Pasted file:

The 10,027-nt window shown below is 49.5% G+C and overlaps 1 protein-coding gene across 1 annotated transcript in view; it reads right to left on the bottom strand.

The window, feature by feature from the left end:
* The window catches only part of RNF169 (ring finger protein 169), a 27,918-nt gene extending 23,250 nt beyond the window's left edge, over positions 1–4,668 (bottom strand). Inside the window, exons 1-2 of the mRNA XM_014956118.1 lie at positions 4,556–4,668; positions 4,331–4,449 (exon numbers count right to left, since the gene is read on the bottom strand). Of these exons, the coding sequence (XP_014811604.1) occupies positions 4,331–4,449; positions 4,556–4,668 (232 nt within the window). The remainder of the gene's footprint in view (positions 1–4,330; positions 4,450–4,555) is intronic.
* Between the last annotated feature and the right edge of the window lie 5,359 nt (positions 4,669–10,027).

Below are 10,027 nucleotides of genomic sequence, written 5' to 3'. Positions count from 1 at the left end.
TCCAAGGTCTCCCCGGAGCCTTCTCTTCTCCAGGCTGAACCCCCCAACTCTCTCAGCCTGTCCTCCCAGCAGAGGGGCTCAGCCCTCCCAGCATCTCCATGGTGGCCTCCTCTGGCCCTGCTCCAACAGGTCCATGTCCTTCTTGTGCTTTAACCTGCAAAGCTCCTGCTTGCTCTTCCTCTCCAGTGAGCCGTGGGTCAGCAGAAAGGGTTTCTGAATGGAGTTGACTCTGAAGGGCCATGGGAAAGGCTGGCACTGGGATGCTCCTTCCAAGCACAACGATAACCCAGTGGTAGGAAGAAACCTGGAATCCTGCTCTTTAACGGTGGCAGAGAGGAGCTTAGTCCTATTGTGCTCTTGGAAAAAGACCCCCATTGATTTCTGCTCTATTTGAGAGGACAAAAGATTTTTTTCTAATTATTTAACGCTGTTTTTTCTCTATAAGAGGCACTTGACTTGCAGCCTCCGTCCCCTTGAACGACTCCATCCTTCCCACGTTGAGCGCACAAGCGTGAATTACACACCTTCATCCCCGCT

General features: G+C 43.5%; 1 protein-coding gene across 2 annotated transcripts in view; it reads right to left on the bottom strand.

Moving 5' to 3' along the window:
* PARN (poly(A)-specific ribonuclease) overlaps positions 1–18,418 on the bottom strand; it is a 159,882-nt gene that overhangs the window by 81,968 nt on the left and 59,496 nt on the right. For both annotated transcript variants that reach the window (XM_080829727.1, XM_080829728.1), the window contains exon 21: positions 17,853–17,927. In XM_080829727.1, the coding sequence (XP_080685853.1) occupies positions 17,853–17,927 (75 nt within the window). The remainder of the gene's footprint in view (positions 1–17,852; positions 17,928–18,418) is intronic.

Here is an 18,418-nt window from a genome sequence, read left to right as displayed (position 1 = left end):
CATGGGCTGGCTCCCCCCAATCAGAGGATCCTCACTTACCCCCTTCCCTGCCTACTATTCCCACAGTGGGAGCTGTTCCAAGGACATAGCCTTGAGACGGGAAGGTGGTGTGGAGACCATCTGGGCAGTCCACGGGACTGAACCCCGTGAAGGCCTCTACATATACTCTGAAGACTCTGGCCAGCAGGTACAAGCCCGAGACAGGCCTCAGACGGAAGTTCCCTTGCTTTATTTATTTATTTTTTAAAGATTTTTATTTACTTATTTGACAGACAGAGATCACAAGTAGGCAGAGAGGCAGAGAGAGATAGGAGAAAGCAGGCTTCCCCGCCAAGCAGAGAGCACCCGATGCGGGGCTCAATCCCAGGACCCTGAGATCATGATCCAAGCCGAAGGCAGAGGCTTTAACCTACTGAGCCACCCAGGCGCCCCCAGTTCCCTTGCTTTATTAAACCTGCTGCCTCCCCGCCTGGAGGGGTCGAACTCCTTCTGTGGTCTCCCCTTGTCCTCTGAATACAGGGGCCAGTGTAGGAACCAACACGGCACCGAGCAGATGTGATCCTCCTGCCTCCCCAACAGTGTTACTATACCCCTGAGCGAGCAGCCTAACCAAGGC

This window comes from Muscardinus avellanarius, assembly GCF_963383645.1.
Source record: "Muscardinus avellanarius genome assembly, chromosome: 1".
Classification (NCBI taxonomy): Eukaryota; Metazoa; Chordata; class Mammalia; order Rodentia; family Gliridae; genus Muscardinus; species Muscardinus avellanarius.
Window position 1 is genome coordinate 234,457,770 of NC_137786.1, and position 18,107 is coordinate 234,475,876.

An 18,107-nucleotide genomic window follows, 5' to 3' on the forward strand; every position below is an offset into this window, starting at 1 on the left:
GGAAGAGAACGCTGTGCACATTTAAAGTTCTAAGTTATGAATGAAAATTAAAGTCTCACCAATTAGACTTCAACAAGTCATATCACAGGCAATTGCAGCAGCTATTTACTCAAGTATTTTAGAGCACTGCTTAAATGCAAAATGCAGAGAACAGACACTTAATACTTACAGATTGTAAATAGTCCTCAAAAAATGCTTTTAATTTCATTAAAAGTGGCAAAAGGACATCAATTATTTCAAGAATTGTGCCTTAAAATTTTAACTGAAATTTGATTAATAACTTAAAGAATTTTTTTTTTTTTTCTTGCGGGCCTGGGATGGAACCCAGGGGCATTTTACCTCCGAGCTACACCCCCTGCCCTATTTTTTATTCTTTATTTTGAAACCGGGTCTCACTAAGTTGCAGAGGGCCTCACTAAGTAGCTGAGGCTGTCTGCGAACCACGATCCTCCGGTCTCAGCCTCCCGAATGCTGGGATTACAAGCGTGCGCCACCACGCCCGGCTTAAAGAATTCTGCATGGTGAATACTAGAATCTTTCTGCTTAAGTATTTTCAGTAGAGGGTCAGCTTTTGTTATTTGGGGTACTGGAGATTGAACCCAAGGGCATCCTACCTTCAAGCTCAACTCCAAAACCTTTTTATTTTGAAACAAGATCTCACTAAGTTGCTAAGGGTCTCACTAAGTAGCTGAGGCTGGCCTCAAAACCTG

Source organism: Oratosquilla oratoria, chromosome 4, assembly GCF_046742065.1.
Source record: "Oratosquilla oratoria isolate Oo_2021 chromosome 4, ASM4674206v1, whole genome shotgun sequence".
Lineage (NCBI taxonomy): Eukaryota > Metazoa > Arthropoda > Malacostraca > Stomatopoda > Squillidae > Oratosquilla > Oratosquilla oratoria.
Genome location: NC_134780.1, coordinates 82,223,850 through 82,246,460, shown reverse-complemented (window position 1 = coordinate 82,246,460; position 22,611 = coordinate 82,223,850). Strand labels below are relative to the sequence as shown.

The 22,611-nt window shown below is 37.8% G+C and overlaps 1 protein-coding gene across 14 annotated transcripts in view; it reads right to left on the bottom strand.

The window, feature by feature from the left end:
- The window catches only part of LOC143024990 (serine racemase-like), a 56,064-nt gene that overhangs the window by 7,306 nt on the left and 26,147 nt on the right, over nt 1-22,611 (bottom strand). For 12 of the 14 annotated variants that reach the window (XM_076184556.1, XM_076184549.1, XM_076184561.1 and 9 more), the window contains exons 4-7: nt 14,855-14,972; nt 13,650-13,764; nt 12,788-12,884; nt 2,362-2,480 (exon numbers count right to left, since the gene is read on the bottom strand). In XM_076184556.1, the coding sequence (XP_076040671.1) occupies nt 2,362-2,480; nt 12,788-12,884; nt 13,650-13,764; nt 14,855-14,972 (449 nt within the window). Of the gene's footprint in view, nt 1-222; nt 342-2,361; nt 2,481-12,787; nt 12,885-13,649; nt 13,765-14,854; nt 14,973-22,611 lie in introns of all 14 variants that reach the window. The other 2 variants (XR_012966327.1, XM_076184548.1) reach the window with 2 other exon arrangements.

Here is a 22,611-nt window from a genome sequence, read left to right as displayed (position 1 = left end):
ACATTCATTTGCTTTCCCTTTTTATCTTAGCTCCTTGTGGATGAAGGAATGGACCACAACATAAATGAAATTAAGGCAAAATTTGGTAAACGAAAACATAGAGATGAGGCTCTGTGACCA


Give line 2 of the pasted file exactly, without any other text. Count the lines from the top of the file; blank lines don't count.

The window, feature by feature from the left end: